Grasshopper Corner

by

Valerie Swenson

Lancaster student has essay published in Tales& Trails of the
Heritage Hjemkomst Interpretitive Center and reprinted in
Kittson County Enterprise

In the summer of 1905, farmers in Kittson County knew thatthis wasn't going to be an ordinary summer for wheat fields. A manifestationof grasshoppers would soon oput an end to once lush crops.

Martin Peterson, my grandpa's stepfather, sighted the grasshoppersovertaking of many fields. He, and a few of his friends, devised a planto kill many of these pesky grasshoppers. The farmers in the area noticeda major outbreak of grasshoppers in one particular field. An outfit behindtwo horses, like a trough on wheels, would be used to kill grasshoppers.

The trough was filled with some kind of fuel oil, probablykerosene, and was built to be between eight and ten feet long. The fuelwas stored in the trough. Steel wheels were attached to the trough, andthis machinery was hooked up behind the horses. The two horses would runthrough the field and as they were running, grasshoppers would fall intothe trough.

By the time the horses arrived at the end of the field,the trough with the fuel was full of dead grasshoppers. The farmers standingat the end of the field would dump the trough and refill it with more fuel.The horses took off with a clean tank of fuel to catch more grasshoppers.The grasshoppers were dumped at the end of the field along the Orleans Road.When finished, the piles of grasshoppers were about two feet high and ahalf of a mile long. The grasshoppers weren't burned off after being piledup, so many people came and saw this sight.

Since there were so many grasshoppers in this field lyingdead, people started calling the field and the intersection of that roadGrasshopper Corner. A few years later, a school was built here and was nicknamedthe Grasshopper School. The first school burned down, but another was builtto replace it. Many years later, after this building no longer functionedas a school, the building was moved to Lancastrer and is now owned by TaraStenmark. Many people drive by the Grasshopper Corner today and wonder,when looking at the green and white sign, why would this corner have suchan odd name as Grasshopper Corner. All a person has to say is "Manygrasshoppers were killed there," and they'd be partially right.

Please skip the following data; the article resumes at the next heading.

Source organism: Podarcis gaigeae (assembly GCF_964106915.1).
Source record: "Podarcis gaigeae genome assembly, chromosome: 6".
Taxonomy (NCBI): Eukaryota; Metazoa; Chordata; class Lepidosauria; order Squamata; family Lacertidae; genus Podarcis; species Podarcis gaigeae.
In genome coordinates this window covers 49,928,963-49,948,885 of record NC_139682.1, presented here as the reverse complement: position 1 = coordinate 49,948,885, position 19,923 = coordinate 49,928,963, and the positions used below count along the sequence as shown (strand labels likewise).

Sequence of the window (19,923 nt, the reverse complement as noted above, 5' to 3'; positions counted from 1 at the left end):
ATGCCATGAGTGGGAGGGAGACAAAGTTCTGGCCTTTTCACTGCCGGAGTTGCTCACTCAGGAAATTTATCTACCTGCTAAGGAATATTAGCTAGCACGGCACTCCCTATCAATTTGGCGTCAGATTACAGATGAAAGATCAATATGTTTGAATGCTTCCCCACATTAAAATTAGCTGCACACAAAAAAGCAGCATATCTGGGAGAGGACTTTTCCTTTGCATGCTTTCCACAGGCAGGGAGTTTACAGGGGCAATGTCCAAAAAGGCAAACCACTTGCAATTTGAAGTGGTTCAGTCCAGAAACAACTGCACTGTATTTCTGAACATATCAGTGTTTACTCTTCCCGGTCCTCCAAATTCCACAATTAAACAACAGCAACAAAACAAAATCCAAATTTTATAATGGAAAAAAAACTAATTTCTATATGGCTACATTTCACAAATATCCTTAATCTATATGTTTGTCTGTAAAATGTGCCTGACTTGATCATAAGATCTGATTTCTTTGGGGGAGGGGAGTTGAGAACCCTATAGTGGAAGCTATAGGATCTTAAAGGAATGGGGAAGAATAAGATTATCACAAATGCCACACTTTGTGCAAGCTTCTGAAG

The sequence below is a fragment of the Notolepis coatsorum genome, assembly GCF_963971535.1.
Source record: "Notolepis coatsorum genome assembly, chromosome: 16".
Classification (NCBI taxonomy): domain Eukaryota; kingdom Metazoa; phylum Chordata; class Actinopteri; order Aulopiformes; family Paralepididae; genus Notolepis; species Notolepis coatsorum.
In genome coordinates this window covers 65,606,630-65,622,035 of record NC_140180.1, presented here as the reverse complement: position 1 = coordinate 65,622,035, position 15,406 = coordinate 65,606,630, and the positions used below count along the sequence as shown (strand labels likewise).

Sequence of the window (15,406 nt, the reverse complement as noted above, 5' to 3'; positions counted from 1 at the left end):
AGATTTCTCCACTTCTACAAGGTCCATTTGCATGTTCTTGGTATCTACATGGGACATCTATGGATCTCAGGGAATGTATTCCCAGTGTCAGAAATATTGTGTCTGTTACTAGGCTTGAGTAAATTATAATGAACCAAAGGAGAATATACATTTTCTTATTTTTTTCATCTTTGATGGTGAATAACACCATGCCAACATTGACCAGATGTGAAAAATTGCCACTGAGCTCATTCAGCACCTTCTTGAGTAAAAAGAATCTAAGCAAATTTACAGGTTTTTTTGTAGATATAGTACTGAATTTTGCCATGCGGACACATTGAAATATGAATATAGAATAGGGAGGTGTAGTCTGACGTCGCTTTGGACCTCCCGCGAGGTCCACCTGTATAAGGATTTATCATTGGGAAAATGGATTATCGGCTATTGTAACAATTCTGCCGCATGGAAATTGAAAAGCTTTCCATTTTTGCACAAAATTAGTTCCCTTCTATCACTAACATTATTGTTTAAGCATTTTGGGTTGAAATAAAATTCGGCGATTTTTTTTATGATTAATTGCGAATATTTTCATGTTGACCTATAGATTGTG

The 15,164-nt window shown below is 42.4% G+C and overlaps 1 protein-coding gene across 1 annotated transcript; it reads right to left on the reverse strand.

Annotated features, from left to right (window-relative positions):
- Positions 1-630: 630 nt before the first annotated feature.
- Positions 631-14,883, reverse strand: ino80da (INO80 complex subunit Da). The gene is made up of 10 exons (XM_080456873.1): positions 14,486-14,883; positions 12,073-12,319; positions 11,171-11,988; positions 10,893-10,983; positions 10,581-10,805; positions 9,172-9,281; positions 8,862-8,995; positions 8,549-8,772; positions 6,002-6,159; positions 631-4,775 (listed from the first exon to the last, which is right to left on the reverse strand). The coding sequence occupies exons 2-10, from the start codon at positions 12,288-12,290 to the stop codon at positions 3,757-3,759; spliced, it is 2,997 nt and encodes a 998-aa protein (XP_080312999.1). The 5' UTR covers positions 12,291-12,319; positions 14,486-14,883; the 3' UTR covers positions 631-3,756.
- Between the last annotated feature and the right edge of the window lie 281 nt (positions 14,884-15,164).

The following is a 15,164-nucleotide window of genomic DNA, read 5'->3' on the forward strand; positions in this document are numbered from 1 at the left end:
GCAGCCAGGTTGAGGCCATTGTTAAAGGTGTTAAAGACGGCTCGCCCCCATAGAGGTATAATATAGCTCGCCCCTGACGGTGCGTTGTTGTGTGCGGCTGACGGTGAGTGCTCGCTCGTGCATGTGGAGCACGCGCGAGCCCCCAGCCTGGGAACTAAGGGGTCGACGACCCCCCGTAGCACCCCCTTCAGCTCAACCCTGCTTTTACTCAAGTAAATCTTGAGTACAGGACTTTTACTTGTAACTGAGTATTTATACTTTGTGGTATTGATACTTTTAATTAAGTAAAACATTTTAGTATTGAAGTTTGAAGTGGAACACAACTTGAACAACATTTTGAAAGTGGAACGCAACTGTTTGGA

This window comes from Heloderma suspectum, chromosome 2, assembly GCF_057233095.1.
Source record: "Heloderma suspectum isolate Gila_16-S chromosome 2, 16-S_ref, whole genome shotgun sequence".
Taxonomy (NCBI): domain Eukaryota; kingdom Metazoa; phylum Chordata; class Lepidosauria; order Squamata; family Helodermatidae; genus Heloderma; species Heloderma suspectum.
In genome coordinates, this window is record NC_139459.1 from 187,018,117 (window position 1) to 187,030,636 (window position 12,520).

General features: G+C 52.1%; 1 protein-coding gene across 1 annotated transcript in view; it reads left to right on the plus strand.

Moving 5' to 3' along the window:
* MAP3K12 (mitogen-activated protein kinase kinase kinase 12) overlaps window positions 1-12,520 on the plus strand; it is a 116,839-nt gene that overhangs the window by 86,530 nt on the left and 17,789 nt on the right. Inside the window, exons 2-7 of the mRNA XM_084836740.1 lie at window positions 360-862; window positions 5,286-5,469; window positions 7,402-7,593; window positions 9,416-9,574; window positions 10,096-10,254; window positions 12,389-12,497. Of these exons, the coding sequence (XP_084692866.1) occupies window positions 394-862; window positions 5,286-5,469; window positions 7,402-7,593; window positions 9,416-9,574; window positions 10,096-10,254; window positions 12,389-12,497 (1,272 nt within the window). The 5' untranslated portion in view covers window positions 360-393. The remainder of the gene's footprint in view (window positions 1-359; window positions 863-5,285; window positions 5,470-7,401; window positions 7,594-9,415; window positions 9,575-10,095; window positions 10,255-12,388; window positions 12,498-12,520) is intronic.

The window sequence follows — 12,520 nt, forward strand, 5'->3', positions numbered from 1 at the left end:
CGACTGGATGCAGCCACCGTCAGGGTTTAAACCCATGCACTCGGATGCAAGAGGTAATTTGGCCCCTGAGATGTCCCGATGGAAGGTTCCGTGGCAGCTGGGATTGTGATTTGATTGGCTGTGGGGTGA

When the grasshoppers overtook the crops in the fieldsin the 1930's, farmers had to think of other methods to kill these peskygrasshoppers off this time. Grasshoppers were so severe that they ate fenceposts and anything else they landed on. My grandpa recalls the time whenhe had a suede jacket lying on top of his lunch kit while cutting hay inthe field. After a few hours of cutting hay, he came to eat his lunch, andhe really remembers seeing his jacket full of holes from the gnawing grasshoppers.The grasshoppers enjoyed the taste of salt, so they would eat on table forks,too. The crops in the 1930's were hurt not only by grasshoppers, but alsoby the drought.

In the 1930's grasshoppers were killed off by arsenic.The arsenic was mixed with sawdust and spread over the crops with spreaderspulled behind a tractor. Farmers ended up having quite a bit of arsenicleft over, and they didn't know what to do with this highly toxic chemical.People couldn't get rid of the arsenic, so some farmers buried the arsenicand others wtill have this chemical sitting around in buildings. Many peopletoday are finding different places that the arsenic was buried. Arsenicis a highly toxic chemical that easily pollutes water and the soil.

Today, different kinds of pesticides are used to kill offgrasshoppers. Hopefullly, crops today won't be nearly as bad as they werein 1905 and 1930.

Source: Kittson County Enterprise, October 21, 1998IZE=+1>Source: Kittson County Enterprise, October 21, 1998